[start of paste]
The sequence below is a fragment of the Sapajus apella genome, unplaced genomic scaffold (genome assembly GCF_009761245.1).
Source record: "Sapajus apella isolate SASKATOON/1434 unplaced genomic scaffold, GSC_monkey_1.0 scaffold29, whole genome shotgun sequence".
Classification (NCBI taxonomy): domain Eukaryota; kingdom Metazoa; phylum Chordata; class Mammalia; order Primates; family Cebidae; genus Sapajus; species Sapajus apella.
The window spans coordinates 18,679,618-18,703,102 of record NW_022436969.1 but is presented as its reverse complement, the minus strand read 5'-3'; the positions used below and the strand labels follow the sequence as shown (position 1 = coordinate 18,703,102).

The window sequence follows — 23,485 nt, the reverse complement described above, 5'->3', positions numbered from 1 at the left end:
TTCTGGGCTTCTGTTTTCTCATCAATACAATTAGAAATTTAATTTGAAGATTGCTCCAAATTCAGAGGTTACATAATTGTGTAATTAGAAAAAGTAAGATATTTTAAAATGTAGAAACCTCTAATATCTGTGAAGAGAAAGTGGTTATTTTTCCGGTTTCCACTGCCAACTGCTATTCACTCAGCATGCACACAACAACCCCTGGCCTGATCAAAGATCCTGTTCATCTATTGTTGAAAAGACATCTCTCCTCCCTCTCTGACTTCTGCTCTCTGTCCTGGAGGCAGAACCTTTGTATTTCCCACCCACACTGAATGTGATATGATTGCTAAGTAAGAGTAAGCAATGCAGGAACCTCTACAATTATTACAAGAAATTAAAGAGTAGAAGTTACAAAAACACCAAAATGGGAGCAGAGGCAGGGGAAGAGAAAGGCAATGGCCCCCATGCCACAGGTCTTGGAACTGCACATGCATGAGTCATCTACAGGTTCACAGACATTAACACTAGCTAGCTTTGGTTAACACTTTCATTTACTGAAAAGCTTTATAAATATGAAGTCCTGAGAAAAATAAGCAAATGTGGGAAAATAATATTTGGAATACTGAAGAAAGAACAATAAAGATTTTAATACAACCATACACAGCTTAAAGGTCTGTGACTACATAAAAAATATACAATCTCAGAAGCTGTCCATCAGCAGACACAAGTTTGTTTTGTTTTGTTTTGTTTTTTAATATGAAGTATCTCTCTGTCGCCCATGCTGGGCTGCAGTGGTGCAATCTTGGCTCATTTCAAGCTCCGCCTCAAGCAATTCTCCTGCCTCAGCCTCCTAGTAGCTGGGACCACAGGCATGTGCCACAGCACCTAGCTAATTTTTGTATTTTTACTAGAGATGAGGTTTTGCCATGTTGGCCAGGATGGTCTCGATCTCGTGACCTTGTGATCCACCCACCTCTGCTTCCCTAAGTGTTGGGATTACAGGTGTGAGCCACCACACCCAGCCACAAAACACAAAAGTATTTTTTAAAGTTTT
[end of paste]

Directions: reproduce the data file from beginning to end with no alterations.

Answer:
The sequence below is a fragment of the Sapajus apella genome, unplaced genomic scaffold (genome assembly GCF_009761245.1).
Source record: "Sapajus apella isolate SASKATOON/1434 unplaced genomic scaffold, GSC_monkey_1.0 scaffold29, whole genome shotgun sequence".
Classification (NCBI taxonomy): domain Eukaryota; kingdom Metazoa; phylum Chordata; class Mammalia; order Primates; family Cebidae; genus Sapajus; species Sapajus apella.
The window spans coordinates 18,679,618-18,703,102 of record NW_022436969.1 but is presented as its reverse complement, the minus strand read 5'-3'; the positions used below and the strand labels follow the sequence as shown (position 1 = coordinate 18,703,102).

The window sequence follows — 23,485 nt, the reverse complement described above, 5'->3', positions numbered from 1 at the left end:
TTCTGGGCTTCTGTTTTCTCATCAATACAATTAGAAATTTAATTTGAAGATTGCTCCAAATTCAGAGGTTACATAATTGTGTAATTAGAAAAAGTAAGATATTTTAAAATGTAGAAACCTCTAATATCTGTGAAGAGAAAGTGGTTATTTTTCCGGTTTCCACTGCCAACTGCTATTCACTCAGCATGCACACAACAACCCCTGGCCTGATCAAAGATCCTGTTCATCTATTGTTGAAAAGACATCTCTCCTCCCTCTCTGACTTCTGCTCTCTGTCCTGGAGGCAGAACCTTTGTATTTCCCACCCACACTGAATGTGATATGATTGCTAAGTAAGAGTAAGCAATGCAGGAACCTCTACAATTATTACAAGAAATTAAAGAGTAGAAGTTACAAAAACACCAAAATGGGAGCAGAGGCAGGGGAAGAGAAAGGCAATGGCCCCCATGCCACAGGTCTTGGAACTGCACATGCATGAGTCATCTACAGGTTCACAGACATTAACACTAGCTAGCTTTGGTTAACACTTTCATTTACTGAAAAGCTTTATAAATATGAAGTCCTGAGAAAAATAAGCAAATGTGGGAAAATAATATTTGGAATACTGAAGAAAGAACAATAAAGATTTTAATACAACCATACACAGCTTAAAGGTCTGTGACTACATAAAAAATATACAATCTCAGAAGCTGTCCATCAGCAGACACAAGTTTGTTTTGTTTTGTTTTGTTTTTTAATATGAAGTATCTCTCTGTCGCCCATGCTGGGCTGCAGTGGTGCAATCTTGGCTCATTTCAAGCTCCGCCTCAAGCAATTCTCCTGCCTCAGCCTCCTAGTAGCTGGGACCACAGGCATGTGCCACAGCACCTAGCTAATTTTTGTATTTTTACTAGAGATGAGGTTTTGCCATGTTGGCCAGGATGGTCTCGATCTCGTGACCTTGTGATCCACCCACCTCTGCTTCCCTAAGTGTTGGGATTACAGGTGTGAGCCACCACACCCAGCCACAAAACACAAAAGTATTTTTTAAAGTTTT